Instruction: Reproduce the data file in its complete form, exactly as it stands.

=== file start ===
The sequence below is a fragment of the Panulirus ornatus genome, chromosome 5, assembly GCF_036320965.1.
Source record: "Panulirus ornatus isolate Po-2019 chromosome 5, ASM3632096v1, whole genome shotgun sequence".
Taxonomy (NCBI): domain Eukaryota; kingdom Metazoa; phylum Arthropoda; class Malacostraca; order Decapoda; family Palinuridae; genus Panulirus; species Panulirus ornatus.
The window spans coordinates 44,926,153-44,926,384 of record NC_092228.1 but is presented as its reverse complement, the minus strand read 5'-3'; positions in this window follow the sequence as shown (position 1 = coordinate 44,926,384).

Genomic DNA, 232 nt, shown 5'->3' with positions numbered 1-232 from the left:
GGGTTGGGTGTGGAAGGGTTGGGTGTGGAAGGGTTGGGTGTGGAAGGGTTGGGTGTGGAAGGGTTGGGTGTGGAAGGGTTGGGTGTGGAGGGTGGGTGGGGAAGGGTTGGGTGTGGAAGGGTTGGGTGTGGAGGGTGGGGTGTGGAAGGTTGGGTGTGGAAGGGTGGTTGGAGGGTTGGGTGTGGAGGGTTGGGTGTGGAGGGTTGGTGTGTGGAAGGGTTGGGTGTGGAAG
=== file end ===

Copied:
The sequence below is a fragment of the Panulirus ornatus genome, chromosome 5, assembly GCF_036320965.1.
Source record: "Panulirus ornatus isolate Po-2019 chromosome 5, ASM3632096v1, whole genome shotgun sequence".
Taxonomy (NCBI): domain Eukaryota; kingdom Metazoa; phylum Arthropoda; class Malacostraca; order Decapoda; family Palinuridae; genus Panulirus; species Panulirus ornatus.
The window spans coordinates 44,926,153-44,926,384 of record NC_092228.1 but is presented as its reverse complement, the minus strand read 5'-3'; positions in this window follow the sequence as shown (position 1 = coordinate 44,926,384).

Genomic DNA, 232 nt, shown 5'->3' with positions numbered 1-232 from the left:
GGGTTGGGTGTGGAAGGGTTGGGTGTGGAAGGGTTGGGTGTGGAAGGGTTGGGTGTGGAAGGGTTGGGTGTGGAAGGGTTGGGTGTGGAGGGTGGGTGGGGAAGGGTTGGGTGTGGAAGGGTTGGGTGTGGAGGGTGGGGTGTGGAAGGTTGGGTGTGGAAGGGTGGTTGGAGGGTTGGGTGTGGAGGGTTGGGTGTGGAGGGTTGGTGTGTGGAAGGGTTGGGTGTGGAAG